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Economic & Revenue Forecasts 
DNR Economic & Timber Revenue Forecasts 

UPDATED:  November 24, 2014


Economic & Revenue Forecasts

DNR manages a $400 million biennial budget produced by revenues from state trust and public lands. Our economic forecasts help protect Washington’s natural resources and manage millions of acres of trust lands on behalf of public schools, universities, counties, and other trust beneficiaries. The information and authoritative data we collect about Washington forestry products help policymakers, industry, planners — and you — to stay on top of market trends. Published quarterly, we develop each Forecast by gathering and analyzing accurate data about current economic conditions. Then, we make objective projections of future revenue for trust funds and their beneficiaries.

 

NOVEMBER 2014 DNR Economic and Revenue Forecast Highlights

U.S. Economy and Housing Market. After a harsh winter and business inventory adjustments caused the U.S. economy to shrink by 2.1 percent (annualized) in the first quarter of 2014, economic growth rebounded with strong second quarter growth of 4.2 percent. The economy continued to grow in the third quarter with advanced estimates of 3.5 percent. Despite this recent strength, year-over-year GDP growth remains modest at about 2.4 percent. In October 2009 the unemployment rate peaked at 10.0 percent, but has slowly fallen to 5.8 percent as of October 2014. While these are positive signals, the U.S. economy still faces significant challenges. While it is dropping, unemployment remains historically high and there are significant difficulties for younger workers and the long-term unemployed. Additionally, there are serious questions about the usefulness of the unemployment rate as a measure of slack in the employment market because the labor participation rate has fallen by over three percent since the beginning of the recession. Improvements to the housing market have been disappointingly slow:  new housing starts in 2013 averaged 928,000, 52 percent over 2011, but have stagnated to less than a million so far in 2014. U.S. housing prices have been trending upward since January 2012, but price growth has stalled and actually fallen back slightly in the second quarter of 2014. Finally, the U.S. government still has not implemented a coherent, growth-driven economic policy—which is unlikely to happen in the current highly politicized environment.

International Economy. Internationally, the economy of the European Union is showing significant problems, with several countries still in recession and some of the member states suffering from deflation. Additionally, the crisis in Ukraine and the uncertainty created by Russia’s behavior in Eastern Europe have introduced significant political and economic uncertainty. All of the BRIC (Brazil, Russia, India and China) economies are slowing – in particular, the Russian economy is suffering from internal problems and the effects of sanctions, and the Chinese economy continues to show signs of underlying structural and demographic issues.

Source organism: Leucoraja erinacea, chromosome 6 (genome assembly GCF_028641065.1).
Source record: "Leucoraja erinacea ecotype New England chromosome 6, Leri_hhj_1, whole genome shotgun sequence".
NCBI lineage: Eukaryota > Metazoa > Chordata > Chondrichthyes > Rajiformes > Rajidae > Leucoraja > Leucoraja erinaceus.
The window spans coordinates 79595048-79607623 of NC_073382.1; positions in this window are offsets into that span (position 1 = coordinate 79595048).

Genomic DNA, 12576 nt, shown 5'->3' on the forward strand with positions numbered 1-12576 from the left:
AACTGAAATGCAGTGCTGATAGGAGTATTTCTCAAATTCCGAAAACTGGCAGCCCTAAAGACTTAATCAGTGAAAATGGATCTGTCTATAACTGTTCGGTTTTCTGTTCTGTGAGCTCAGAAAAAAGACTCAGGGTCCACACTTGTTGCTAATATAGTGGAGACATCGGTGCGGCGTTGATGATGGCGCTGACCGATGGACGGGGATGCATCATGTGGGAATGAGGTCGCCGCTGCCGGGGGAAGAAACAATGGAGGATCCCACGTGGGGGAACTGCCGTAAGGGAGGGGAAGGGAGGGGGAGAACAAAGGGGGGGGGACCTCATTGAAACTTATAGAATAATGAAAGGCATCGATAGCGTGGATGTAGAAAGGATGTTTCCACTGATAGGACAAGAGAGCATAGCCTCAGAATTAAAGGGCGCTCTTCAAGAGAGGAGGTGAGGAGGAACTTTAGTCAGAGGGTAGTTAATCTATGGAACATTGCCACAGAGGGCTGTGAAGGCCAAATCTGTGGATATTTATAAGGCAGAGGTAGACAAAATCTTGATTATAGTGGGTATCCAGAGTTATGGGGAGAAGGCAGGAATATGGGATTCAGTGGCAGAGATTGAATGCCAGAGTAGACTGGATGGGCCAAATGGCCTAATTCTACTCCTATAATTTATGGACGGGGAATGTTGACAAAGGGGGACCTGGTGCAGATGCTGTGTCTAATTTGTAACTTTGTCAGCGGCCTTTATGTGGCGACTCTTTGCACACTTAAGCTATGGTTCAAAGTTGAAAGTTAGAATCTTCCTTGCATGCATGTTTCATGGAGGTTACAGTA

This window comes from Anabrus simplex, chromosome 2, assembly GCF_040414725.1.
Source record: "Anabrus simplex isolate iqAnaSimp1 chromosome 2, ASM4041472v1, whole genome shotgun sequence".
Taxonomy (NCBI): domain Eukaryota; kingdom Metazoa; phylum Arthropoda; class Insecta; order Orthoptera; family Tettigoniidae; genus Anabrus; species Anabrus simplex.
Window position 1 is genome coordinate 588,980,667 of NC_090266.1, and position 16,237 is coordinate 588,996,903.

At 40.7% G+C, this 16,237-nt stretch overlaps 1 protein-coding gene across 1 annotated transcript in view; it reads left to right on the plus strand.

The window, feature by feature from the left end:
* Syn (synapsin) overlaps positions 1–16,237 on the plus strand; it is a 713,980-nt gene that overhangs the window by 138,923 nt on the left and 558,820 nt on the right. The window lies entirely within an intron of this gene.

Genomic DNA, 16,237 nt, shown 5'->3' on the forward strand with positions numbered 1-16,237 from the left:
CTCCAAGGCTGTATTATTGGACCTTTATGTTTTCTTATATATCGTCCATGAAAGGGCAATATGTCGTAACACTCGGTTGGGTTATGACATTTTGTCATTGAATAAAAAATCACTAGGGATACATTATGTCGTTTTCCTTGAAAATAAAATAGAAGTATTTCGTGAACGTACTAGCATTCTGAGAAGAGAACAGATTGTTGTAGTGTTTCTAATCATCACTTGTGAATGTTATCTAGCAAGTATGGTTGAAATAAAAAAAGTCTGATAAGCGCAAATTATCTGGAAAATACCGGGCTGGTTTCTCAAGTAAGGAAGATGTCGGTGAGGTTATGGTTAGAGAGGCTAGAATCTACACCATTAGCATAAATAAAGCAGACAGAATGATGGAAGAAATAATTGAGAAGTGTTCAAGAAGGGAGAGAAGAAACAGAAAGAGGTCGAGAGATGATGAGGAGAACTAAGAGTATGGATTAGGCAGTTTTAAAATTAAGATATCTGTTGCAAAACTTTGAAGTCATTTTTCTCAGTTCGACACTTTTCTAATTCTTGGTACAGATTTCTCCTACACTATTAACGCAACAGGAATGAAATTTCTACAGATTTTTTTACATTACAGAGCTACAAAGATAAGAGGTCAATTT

Lumber and Log Prices. Lumber and log prices were up in 2013 and continue to improve. While it varied widely, Random Lengths’ Coast Dry Random and Stud composite lumber price averaged $370/mbf in 2013 and has averaged $377/mbf thus far in 2014, up over 20 percent from the 2012 average of $309/mbf. Pacific Northwest log prices have also moved up sharply after being fairly flat for 2011 and most of 2012. The price for a ‘typical’ DNR log delivered to the mill continued to climb from 2013’s $564/mbf average, already up 18 percent from 2012, to a nominal high of $624/mbf in January, the highest price since 2000. However, the average price has since pulled back to $587/mbf as of October.

Timber Sales Volume. DNR has sold 79 mmbf thus far this year, 16 percent of the planned 500 mmbf planned sales. Given current timber sales plans—and absent a new sustainable harvest calculation—sales volumes for FY 15 and future years are still estimated to total about 500 mmbf.

Timber Sales Prices. The FY 14 average sales price came in at $356/mbf, very close to the June forecast. Weighted by volume, sales prices have averaged $302/mbf through October. The new predicted sales price for FY 15 is $365/mbf, down four percent from September’s $381/mbf forecast. This is primarily due to the continued slowdown in export markets, particularly China, that affect domestic prices, and to an ample international supply of logs. Due to a broad downward forecast revision in timber prices, future stumpage price estimates are lowered to about $379/mbf in both FYs 16 and 17, down three and four percent, respectively, from the September forecast.